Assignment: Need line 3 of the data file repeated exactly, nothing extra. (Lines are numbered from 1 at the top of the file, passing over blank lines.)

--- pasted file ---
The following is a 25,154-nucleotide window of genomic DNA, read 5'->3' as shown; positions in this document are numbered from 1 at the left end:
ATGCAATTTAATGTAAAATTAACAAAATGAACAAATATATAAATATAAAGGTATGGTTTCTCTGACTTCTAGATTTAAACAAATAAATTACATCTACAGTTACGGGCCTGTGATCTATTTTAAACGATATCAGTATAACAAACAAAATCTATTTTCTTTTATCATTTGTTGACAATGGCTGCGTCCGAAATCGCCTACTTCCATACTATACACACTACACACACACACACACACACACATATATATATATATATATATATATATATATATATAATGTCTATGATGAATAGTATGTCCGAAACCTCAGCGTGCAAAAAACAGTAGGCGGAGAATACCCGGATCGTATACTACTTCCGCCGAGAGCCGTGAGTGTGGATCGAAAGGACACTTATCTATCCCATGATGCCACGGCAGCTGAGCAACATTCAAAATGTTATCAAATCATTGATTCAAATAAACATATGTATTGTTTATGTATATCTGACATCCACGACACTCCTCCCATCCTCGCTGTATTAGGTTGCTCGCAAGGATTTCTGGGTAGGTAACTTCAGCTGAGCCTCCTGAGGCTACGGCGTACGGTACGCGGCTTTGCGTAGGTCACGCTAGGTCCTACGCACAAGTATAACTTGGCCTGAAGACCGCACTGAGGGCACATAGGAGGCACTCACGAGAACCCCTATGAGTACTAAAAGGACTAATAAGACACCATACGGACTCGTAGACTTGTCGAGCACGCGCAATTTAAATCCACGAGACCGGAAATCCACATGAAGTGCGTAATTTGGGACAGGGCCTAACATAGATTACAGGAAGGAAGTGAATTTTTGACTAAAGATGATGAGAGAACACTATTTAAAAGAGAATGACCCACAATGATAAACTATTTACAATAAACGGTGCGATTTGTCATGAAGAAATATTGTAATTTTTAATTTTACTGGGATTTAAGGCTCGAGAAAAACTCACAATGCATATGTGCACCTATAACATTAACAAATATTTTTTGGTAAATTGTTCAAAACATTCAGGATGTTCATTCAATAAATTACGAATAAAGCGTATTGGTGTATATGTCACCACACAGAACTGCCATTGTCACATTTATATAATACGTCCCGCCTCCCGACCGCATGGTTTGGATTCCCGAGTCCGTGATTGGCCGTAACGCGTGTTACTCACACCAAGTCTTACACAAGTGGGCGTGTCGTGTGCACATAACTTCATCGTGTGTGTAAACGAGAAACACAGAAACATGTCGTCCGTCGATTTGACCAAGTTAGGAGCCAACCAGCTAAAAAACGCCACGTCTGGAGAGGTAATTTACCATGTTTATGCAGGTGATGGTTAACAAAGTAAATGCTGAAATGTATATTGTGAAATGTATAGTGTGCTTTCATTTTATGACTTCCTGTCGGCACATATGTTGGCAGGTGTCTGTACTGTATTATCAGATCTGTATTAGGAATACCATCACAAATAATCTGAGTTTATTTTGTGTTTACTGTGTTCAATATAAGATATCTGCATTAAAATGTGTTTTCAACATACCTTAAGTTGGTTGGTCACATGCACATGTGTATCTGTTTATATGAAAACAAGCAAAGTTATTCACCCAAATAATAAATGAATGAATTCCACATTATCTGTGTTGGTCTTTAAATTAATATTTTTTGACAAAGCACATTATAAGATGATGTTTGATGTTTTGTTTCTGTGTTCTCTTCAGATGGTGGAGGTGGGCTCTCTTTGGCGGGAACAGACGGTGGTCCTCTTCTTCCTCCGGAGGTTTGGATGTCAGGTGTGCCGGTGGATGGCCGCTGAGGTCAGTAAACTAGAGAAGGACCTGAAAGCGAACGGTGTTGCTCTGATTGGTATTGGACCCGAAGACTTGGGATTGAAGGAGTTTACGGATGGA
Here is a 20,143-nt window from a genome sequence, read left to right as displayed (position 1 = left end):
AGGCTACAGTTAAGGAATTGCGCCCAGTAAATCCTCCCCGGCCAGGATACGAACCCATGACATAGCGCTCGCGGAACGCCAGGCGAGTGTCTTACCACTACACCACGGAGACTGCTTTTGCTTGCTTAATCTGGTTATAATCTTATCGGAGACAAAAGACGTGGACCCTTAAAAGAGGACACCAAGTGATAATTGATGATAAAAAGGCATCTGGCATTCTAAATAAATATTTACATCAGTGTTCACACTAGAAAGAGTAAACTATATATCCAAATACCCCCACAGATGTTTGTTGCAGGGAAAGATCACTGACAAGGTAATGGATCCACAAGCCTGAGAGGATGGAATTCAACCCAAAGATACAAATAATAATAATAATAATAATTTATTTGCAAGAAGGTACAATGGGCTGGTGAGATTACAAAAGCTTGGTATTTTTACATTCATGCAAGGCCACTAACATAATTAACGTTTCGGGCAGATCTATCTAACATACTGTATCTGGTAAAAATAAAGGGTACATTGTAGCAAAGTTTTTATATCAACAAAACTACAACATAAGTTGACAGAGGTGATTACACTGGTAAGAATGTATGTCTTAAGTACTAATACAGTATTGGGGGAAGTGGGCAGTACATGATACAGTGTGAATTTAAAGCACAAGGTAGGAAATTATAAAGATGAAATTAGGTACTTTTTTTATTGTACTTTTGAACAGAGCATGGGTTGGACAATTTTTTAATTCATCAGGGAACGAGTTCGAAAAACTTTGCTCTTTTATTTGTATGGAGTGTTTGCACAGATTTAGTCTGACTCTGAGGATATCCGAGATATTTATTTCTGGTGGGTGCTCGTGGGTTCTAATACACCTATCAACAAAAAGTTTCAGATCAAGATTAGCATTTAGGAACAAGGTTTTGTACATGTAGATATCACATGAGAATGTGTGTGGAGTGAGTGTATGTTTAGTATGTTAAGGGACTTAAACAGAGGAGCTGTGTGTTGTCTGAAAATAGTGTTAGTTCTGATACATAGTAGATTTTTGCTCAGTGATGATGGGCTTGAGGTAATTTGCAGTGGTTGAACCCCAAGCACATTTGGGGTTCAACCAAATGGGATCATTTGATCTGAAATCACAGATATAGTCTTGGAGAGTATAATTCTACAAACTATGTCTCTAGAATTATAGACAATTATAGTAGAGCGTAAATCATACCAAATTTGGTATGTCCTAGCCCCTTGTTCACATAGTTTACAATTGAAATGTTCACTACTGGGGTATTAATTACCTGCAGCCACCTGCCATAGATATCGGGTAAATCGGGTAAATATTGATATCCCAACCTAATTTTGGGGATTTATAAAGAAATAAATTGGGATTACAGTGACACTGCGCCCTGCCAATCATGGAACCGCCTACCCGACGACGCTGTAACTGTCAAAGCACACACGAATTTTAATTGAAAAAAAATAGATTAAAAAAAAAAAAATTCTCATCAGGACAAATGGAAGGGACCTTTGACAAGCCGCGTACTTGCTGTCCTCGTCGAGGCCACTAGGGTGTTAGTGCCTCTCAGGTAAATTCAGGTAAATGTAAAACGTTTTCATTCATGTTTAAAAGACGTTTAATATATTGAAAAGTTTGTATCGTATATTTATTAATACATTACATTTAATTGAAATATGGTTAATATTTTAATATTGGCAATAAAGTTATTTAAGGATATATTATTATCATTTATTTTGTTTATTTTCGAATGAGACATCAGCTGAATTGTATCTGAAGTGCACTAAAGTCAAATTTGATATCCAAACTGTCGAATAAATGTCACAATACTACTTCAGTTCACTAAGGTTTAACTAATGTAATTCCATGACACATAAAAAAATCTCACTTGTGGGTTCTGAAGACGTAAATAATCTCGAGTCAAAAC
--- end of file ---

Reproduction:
Here is a 20,143-nt window from a genome sequence, read left to right as displayed (position 1 = left end):